Alexandra Levit is the author of Blind Spots: 10 Business Myths You Can't Afford to Believe on Your New Path to Success. A former VP of Public Relations and syndicated columnist for The Wall Street Journal, Levit is also the author of New Job, New You and How Did You Score That Gig? She recently served on the Business Roundtable's Springboard Project, which advised the Obama administration on current workplace issues.
We asked her a few questions about Blind Spots.
What led you to write this book?
I wrote Blind Spots because I was tired of reading silly theories and platitudes dispensed by business and career authors who sell their work by giving these myths credibility and by telling readers what they want to hear. I wanted to be honest with people about what will render them successful in today’s business world, not yesterday’s. I felt people needed an alternative to the overly provocative advice that hasn’t worked for anyone I know, like quitting your job tomorrow and starting your own business the next day, or marching into your boss’ office and announcing that he should appreciate your individuality.
How did you come up with your list of ten blind spots? Can you tell us about one blind spot have you encountered in your own life – and how you have managed to navigate through it.
I surveyed a few hundred people and asked them about the biggest myths they’d encountered in business, and that’s how I came up with the list. I’ve experienced most of the myths personally, but the one that has had the biggest impact on my career is: “being good at your job trumps everything.” It has taken me years to learn that putting your nose to the grindstone and churning out work like there’s no tomorrow doesn’t mean anything if people aren’t aware of what you do and think it’s important. This has led me to try to become more visible about my contributions, even though sometimes it makes me uncomfortable.
How can knowing – and addressing your blind spots – help you advance your career?
If living life with these blind spots didn't get you places before, it really won't today, when employers want to hire people with Puritan work ethics, people who want to do their jobs well without rocking the boat too much and who are strong representatives of the organization’s culture. If you want to get ahead in this values-driven environment, turning the other way is not an option and you can't afford to waste time. You must throw away these myths, determine what will work in their place, and immediately put it to use. If you do, you’ll find yourself three steps ahead of most of your competition.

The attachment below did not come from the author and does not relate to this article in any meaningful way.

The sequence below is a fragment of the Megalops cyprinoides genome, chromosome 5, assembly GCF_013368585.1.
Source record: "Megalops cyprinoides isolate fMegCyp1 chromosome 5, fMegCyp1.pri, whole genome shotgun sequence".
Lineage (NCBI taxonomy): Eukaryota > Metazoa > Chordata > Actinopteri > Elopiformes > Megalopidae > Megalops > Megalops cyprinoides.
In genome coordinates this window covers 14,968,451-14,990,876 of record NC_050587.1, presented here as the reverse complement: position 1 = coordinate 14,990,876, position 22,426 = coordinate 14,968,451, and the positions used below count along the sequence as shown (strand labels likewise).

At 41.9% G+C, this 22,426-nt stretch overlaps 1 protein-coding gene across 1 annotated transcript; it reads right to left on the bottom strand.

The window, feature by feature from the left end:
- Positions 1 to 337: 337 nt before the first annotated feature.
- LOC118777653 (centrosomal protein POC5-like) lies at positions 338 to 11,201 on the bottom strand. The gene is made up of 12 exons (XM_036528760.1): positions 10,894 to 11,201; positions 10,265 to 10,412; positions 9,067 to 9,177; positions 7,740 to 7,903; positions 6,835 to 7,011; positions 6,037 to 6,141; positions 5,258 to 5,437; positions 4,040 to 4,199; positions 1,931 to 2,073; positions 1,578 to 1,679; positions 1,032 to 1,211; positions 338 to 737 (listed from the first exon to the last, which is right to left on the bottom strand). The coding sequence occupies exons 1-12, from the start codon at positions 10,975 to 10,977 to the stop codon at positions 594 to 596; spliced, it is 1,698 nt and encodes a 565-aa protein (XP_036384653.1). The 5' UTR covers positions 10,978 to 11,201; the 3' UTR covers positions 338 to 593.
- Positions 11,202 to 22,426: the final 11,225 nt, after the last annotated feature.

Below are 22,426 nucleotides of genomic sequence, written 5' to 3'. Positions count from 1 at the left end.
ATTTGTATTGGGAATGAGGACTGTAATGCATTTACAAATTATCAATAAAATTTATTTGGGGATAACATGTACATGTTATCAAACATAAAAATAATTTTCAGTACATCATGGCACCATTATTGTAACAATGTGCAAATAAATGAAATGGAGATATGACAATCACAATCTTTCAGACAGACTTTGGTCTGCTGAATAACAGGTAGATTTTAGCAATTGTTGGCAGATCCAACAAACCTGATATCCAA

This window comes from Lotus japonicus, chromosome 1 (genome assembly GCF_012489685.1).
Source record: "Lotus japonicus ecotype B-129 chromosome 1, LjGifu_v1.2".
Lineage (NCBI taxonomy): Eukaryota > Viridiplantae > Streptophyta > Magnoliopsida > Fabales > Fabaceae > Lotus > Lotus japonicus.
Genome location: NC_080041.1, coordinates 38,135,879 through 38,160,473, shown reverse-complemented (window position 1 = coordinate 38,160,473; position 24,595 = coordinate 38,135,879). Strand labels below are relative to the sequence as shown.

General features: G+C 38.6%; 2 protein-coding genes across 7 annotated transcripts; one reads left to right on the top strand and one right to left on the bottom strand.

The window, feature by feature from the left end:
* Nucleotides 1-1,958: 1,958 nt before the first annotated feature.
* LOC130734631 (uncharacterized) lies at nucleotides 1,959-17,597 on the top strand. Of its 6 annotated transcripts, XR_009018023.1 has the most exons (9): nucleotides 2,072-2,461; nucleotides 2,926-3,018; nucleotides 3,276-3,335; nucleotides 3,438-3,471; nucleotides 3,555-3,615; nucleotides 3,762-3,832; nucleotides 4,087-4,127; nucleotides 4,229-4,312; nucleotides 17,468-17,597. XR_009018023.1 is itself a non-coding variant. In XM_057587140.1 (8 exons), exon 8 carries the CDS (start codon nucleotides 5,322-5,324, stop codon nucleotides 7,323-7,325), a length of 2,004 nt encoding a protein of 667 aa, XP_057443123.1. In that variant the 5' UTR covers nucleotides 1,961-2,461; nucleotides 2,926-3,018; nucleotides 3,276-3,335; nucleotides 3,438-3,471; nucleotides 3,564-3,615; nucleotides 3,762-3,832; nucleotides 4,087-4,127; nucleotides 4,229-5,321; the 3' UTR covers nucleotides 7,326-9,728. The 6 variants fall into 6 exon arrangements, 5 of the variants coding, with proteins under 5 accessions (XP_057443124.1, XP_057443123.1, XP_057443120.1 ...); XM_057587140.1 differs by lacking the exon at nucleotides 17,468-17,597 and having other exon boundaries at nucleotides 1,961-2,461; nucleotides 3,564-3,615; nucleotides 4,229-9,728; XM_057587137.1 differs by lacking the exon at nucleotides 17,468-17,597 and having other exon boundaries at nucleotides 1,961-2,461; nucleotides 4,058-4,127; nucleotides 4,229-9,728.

The late author Walker Percy once made the wry observation: Why is it that the first person we look for in a group photo is ourselves? Shouldn’t we already know what we look like? Similarly, what’s the best way to find out what your blind spots are – without having to “crash and burn” before discovering where they are?
Self-awareness, which may be defined as being conscious of what you’re good at while acknowledging what you still need to learn, is one of the most underrated career traits. In order to improve it, you have to routinely ask colleagues for their feedback, preferably one project at a time and anonymously. It’s also a good idea to take a bunch of your old performance reviews and look for patterns – is there one area for improvement that keeps coming up time and time again? It’s probably time to address it.
In the book, you recommend “not” trying to climb the corporate ladder as fast as you can. Why is this – and what are skills you can develop as your career progresses?
Getting promoted year after year requires a near-constant vigilance as well as a laser sharp focus on work – often to the detriment of everything else in your life. Higher titles usually bring longer hours, heavier responsibilities, and more politicking with them. Instead of trying to climb the ladder as fast as you can, work on developing transferable skills that are relevant across a wide range of industries and roles, like project management, finance, sales, marketing, and client relations.
If you’ve been blind-sided by an unexpected situation at work or in your career, what’s the fastest way to make a comeback? Or is a fast comeback less desirable?
Focus on the areas of your life that haven’t been affected by the bad situation – for example your hobbies or community involvement. As you strive to rebuild things, continue to network inside and outside your organization, and take on new projects that will restore your confidence. And finally, it’s critical to spend some time taking stock of what went wrong and how you can prevent a similar outcome next time. Assessing the situation honestly and talking about your insights with close friends and family will put the negativity in its proper context and allow you to start anew without regret.
What’s the question no one asks you that they really should?
No one asks me if it’s actually practical to find your blind spots and course-correct, and the answer is yes. Reading this book, I think people will see that a lot of what it takes to be successful is already a part of who they are, and that they absolutely have the power to cultivate the skills and attitude that will take them wherever they want to go, now and in the future.
To get in touch with Alexandra and order a copy of Blind Spots, see AlexandraLevit.com